Updated September 13, 2016. (Originally published on September 2, 2016.)
Mumps seen in Northwest Arkansas
The Arkansas Department of Health is reporting an outbreak of mumps in Northwest Arkansas. As of Monday, September 12, 2016, 31 cases have been confirmed and there are 98 more suspected cases.
Since the incubation period for mumps can be two weeks or longer, and mumps is contagious, people throughout Northwest Arkansas are encouraged to be aware of this outbreak.
Unvaccinated students excluded from schools.
The MMR vaccine (measles, mumps, and rubella) protects vaccinated individuals from mumps. But Arkansas allows exemptions from vaccines. Unvaccinated children attending schools where a case of mumps has been identified will not be allowed to return to school until 26 days from the date of exposure, and until the outbreak has ended.
Children with non-medical exemptions who receive the vaccinations will be able to return to school once they’ve been vaccinated.
Mumps used to be a common childhood illness, but vaccinations have made it rare, so most of us are unfamiliar with it. Only about 20,000 cases a year turn up in the United States.
Glands under and around the ears swell and can be visible as puffy, swollen cheeks and jaw. The parotid glands, the salivary glands affected by mumps, will usually be painful. People with mumps often find it painful to swallow, and they may also have a fever, headache, fatigue, and loss of appetite.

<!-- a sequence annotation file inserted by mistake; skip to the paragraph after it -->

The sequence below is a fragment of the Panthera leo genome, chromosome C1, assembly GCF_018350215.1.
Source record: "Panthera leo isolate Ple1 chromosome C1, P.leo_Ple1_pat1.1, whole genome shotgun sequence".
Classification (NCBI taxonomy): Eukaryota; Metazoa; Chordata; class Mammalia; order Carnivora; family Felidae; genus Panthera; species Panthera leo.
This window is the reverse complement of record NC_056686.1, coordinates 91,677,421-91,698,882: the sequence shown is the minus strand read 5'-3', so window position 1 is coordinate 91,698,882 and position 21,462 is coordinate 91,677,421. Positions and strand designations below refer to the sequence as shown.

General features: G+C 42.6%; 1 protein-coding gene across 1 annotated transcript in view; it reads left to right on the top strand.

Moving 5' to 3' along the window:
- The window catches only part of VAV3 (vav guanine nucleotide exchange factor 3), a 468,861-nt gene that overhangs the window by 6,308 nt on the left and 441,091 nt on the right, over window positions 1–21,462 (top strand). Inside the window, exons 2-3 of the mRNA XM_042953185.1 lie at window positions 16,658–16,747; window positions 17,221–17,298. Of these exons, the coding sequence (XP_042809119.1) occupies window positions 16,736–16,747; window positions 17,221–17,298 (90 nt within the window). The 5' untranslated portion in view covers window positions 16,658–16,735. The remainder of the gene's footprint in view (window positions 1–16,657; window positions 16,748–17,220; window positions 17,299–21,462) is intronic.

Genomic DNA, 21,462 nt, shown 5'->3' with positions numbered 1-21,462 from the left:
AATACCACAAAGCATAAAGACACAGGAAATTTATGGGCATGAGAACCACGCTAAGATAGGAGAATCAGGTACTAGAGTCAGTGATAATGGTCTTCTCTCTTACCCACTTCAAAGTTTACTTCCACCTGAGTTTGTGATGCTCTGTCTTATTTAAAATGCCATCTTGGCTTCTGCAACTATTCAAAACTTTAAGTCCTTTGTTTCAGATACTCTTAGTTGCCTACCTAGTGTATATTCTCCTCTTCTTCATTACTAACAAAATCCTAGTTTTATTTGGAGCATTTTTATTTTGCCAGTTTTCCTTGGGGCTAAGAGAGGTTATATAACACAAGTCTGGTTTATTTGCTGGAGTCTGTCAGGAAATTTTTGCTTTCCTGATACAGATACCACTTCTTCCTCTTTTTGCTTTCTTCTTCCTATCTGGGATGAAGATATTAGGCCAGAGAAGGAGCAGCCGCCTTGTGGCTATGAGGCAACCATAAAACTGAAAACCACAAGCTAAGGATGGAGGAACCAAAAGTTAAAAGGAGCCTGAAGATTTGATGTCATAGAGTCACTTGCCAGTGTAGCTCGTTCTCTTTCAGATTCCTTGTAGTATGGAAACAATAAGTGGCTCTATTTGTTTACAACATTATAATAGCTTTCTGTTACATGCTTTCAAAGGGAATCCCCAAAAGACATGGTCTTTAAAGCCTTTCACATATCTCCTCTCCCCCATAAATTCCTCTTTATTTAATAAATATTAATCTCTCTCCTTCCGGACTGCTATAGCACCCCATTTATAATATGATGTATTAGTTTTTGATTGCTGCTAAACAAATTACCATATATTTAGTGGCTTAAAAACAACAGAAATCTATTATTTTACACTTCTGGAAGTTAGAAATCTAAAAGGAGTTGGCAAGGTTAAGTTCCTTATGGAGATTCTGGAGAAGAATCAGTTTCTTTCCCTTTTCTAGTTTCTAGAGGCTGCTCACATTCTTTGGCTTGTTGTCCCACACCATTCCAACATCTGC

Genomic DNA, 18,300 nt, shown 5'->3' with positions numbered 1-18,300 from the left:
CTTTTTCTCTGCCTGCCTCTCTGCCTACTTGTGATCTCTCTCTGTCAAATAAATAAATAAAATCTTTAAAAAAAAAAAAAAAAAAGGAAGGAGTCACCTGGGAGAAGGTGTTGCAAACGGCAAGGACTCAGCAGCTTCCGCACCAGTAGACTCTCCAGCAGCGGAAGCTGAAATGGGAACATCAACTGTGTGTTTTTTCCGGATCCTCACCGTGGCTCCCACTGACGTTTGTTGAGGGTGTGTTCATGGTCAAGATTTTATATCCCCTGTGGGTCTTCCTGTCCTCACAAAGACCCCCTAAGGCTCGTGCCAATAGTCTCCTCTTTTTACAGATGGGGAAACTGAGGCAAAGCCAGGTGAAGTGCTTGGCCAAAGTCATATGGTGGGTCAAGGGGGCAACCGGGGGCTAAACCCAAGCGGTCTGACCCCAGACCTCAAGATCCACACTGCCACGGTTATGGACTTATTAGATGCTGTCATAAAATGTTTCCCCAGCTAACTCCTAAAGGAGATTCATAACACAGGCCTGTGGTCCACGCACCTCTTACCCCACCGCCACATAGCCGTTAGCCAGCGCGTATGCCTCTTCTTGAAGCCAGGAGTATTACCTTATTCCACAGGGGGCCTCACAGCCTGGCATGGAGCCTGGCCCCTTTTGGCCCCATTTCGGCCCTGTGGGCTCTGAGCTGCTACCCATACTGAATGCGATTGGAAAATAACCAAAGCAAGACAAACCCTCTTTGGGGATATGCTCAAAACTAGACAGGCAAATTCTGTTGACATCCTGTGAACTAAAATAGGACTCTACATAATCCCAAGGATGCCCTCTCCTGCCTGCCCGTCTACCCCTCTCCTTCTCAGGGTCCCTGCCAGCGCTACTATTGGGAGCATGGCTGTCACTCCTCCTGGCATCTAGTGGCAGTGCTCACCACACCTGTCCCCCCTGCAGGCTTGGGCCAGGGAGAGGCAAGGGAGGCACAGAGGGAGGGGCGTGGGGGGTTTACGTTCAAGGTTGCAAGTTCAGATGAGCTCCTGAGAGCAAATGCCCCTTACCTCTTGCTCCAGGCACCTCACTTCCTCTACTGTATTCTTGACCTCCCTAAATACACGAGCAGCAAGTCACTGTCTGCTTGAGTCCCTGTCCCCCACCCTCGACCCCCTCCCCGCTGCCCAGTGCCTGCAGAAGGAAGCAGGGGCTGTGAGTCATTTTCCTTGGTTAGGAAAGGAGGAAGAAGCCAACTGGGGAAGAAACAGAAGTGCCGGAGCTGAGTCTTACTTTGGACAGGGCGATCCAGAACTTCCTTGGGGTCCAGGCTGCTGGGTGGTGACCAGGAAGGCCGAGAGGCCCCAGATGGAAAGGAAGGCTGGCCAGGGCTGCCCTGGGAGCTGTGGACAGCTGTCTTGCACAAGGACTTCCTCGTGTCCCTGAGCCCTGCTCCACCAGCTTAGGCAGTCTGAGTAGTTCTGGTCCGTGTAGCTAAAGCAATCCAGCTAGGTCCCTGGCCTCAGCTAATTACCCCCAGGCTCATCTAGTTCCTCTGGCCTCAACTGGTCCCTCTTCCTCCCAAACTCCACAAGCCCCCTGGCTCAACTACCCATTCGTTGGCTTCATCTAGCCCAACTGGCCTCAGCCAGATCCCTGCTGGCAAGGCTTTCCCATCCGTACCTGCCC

Boys may also have sore, swollen testicles.
Mumps usually lasts for a few days to a couple of weeks. There is no cure for mumps, but symptoms usually end after two weeks. There are some possible long-term complications, however.
The disease is spread by a virus, through saliva. Sharing drinks, kissing, or sharing items with someone who is infected are examples of ways that mumps can be spread. The best way to avoid mumps is the MMR vaccination.
What action should you take?
Anyone who has not been vaccinated against mumps should be vaccinated. If your child cannot be vaccinated for medical reasons or will not be vaccinated for philosophical reasons, you should keep your child home from school until the outbreak in the schools has ended. Visit www.healthy.arkansas.gov to find the local health office near you.
Here is the current recommendation for mumps vaccine from the Centers for Disease Control:
- For children younger than 6 years of age, one dose of MMR vaccine or MMRV (Measles, Mumps, Rubella, and Varicella) vaccine at age 12-15 months, followed by a second dose of either MMR vaccine or MMRV vaccine at age 4-6 years.
- For children age 7 through 18 years not previously vaccinated, one dose of MMR vaccine or MMRV vaccine, followed by a second dose of either MMR vaccine or MMRV vaccine at least 4 weeks after the first dose.
- For adults born in 1957 or later and not previously vaccinated, one dose of MMR vaccine.
- A second dose of MMR vaccine is recommended for adults born in 1957 or later, who are students in a post-secondary educational institution, work in a health care facility, or plan to travel internationally. The second dose should be administered a minimum of 28 days after the first dose.
If you have other questions, consult your physician.